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Nutr Metab Cardiovasc Dis. 2000 Dec;10(6):331-7.

Partial resistance of low density lipoprotein to oxidation in vivo after increased intake of berries.

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  • 1Research and Development Centre, Social Insurance Institution, University of Turku, Finland.



The health-promoting effects of fruit- and vegetable-based diets are known to be associated with their antioxidative components. We found in our preliminary in vitro laboratory tests that extracts of many common Finnish edible berries are potent scavengers of peroxyl radicals and inhibitors of lipid peroxidation. We therefore designed the current study to evaluate both the long-term (8 weeks) and short-term (5 hours) effects of increased intake of three berries on antioxidant potential and lipid peroxidation.


Healthy 60-year-old men were randomized to berry, supplement and control groups (20 men in each group). The berry group ate, in addition to their normal diet, a 100 g portion of deep-frozen berries (bilberries, lingonberries, or black currants) daily for 8 weeks. The other groups ingested daily 100 mg of alpha-tocopherol and 500 mg of ascorbic acid (supplement group) or 500 mg of calcium gluconate (control group). In the short-term experiment 6 men ate 80 g of each of the three berries in one go. Serum ascorbate concentrations increased significantly in both the berry and the supplement group. Serum alpha-tocopherol levels and the antioxidant potential (TRAP) in low density lipoprotein (LDL) increased in the supplement group only. In the berry group, slightly lowered LDL diene conjugation (p = 0.074) and slightly increased total serum TRAP (p = 0.084) values were observed. No changes were found in these measures in the supplement or the control group. In the short-term experiment, LDL TRAP showed a small increase (about 10%, p = 0.039) during five hours after the intake of 240 g berries.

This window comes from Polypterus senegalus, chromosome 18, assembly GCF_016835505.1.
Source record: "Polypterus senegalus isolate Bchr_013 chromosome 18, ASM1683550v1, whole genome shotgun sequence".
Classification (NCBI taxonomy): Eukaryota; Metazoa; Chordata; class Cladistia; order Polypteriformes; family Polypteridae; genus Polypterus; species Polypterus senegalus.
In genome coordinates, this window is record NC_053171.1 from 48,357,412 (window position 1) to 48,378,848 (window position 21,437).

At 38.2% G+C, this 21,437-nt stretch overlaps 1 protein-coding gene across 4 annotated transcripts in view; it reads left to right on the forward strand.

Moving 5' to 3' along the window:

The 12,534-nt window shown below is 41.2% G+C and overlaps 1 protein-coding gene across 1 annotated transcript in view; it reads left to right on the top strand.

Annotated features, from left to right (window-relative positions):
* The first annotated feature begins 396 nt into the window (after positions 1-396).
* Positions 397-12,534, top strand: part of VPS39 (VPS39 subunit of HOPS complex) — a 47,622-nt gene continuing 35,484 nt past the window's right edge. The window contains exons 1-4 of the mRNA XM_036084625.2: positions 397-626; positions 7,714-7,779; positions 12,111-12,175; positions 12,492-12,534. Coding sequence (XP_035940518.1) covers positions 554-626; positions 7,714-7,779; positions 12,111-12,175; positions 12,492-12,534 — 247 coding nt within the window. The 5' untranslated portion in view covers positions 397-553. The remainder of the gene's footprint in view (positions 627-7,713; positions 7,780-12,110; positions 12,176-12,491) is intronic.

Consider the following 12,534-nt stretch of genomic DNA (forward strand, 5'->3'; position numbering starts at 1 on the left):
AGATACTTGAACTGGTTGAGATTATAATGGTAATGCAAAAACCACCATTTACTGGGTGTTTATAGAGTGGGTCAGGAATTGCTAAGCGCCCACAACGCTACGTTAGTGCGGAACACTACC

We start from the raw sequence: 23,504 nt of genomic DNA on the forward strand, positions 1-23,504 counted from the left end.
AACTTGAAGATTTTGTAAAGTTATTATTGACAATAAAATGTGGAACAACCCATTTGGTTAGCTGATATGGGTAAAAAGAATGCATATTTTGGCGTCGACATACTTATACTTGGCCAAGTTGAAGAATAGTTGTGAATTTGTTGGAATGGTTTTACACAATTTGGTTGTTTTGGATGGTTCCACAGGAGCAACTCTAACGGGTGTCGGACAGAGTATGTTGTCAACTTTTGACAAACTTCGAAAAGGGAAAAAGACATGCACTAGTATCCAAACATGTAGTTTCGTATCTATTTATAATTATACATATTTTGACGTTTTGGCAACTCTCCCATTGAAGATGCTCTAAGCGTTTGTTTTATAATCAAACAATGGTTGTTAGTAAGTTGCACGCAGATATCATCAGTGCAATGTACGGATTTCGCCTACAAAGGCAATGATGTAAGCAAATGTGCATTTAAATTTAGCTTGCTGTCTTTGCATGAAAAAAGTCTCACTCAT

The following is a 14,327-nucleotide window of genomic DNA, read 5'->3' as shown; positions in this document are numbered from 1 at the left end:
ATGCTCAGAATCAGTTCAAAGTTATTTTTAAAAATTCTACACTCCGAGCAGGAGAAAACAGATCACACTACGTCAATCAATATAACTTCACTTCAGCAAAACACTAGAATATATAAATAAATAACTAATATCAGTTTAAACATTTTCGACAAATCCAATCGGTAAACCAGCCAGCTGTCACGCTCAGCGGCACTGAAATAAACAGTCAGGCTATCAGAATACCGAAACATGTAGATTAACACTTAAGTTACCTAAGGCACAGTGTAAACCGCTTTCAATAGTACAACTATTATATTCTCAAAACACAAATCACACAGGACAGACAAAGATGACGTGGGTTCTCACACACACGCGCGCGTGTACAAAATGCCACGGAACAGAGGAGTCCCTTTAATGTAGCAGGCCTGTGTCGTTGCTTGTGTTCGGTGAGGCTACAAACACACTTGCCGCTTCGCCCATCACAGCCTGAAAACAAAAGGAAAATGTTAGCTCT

The effects of consumption of berries on antioxidant potential and diene conjugation in LDL particles in vivo appear to be small.

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